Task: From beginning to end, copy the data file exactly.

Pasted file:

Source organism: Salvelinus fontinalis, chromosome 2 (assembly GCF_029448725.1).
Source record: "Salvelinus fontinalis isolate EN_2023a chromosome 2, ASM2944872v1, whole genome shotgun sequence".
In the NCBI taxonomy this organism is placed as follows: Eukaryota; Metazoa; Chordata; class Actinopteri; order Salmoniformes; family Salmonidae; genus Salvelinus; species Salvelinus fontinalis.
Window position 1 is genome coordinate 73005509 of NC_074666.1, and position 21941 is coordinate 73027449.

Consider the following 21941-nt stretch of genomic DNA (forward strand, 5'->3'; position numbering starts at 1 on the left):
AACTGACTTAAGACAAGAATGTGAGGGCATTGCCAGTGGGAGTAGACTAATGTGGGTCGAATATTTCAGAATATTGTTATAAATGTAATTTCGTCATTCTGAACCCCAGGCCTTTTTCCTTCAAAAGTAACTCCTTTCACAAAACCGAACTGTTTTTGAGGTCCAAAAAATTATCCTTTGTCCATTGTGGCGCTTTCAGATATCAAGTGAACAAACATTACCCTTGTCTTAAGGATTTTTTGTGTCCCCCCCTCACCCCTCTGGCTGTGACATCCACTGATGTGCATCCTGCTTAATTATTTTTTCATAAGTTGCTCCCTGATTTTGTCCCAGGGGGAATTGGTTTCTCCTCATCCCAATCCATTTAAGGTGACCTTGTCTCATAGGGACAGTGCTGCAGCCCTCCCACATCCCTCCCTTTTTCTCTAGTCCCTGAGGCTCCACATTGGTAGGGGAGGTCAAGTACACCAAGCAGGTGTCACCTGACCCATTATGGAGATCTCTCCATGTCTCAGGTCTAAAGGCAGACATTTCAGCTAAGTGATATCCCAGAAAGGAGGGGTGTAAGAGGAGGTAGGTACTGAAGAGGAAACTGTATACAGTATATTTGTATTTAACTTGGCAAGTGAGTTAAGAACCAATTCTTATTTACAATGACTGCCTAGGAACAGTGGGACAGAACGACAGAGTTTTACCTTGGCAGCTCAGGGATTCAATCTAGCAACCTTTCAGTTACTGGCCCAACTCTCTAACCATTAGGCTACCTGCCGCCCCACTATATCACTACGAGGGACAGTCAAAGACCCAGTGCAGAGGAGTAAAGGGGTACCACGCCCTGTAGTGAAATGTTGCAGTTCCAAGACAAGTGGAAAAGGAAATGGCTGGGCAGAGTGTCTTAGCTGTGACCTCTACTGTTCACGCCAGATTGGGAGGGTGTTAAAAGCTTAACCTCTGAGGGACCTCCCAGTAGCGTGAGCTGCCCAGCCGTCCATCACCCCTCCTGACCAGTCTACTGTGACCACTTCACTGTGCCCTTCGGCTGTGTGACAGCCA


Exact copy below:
Source organism: Salvelinus fontinalis, chromosome 2 (assembly GCF_029448725.1).
Source record: "Salvelinus fontinalis isolate EN_2023a chromosome 2, ASM2944872v1, whole genome shotgun sequence".
In the NCBI taxonomy this organism is placed as follows: Eukaryota; Metazoa; Chordata; class Actinopteri; order Salmoniformes; family Salmonidae; genus Salvelinus; species Salvelinus fontinalis.
Window position 1 is genome coordinate 73005509 of NC_074666.1, and position 21941 is coordinate 73027449.

Consider the following 21941-nt stretch of genomic DNA (forward strand, 5'->3'; position numbering starts at 1 on the left):
AACTGACTTAAGACAAGAATGTGAGGGCATTGCCAGTGGGAGTAGACTAATGTGGGTCGAATATTTCAGAATATTGTTATAAATGTAATTTCGTCATTCTGAACCCCAGGCCTTTTTCCTTCAAAAGTAACTCCTTTCACAAAACCGAACTGTTTTTGAGGTCCAAAAAATTATCCTTTGTCCATTGTGGCGCTTTCAGATATCAAGTGAACAAACATTACCCTTGTCTTAAGGATTTTTTGTGTCCCCCCCTCACCCCTCTGGCTGTGACATCCACTGATGTGCATCCTGCTTAATTATTTTTTCATAAGTTGCTCCCTGATTTTGTCCCAGGGGGAATTGGTTTCTCCTCATCCCAATCCATTTAAGGTGACCTTGTCTCATAGGGACAGTGCTGCAGCCCTCCCACATCCCTCCCTTTTTCTCTAGTCCCTGAGGCTCCACATTGGTAGGGGAGGTCAAGTACACCAAGCAGGTGTCACCTGACCCATTATGGAGATCTCTCCATGTCTCAGGTCTAAAGGCAGACATTTCAGCTAAGTGATATCCCAGAAAGGAGGGGTGTAAGAGGAGGTAGGTACTGAAGAGGAAACTGTATACAGTATATTTGTATTTAACTTGGCAAGTGAGTTAAGAACCAATTCTTATTTACAATGACTGCCTAGGAACAGTGGGACAGAACGACAGAGTTTTACCTTGGCAGCTCAGGGATTCAATCTAGCAACCTTTCAGTTACTGGCCCAACTCTCTAACCATTAGGCTACCTGCCGCCCCACTATATCACTACGAGGGACAGTCAAAGACCCAGTGCAGAGGAGTAAAGGGGTACCACGCCCTGTAGTGAAATGTTGCAGTTCCAAGACAAGTGGAAAAGGAAATGGCTGGGCAGAGTGTCTTAGCTGTGACCTCTACTGTTCACGCCAGATTGGGAGGGTGTTAAAAGCTTAACCTCTGAGGGACCTCCCAGTAGCGTGAGCTGCCCAGCCGTCCATCACCCCTCCTGACCAGTCTACTGTGACCACTTCACTGTGCCCTTCGGCTGTGTGACAGCCA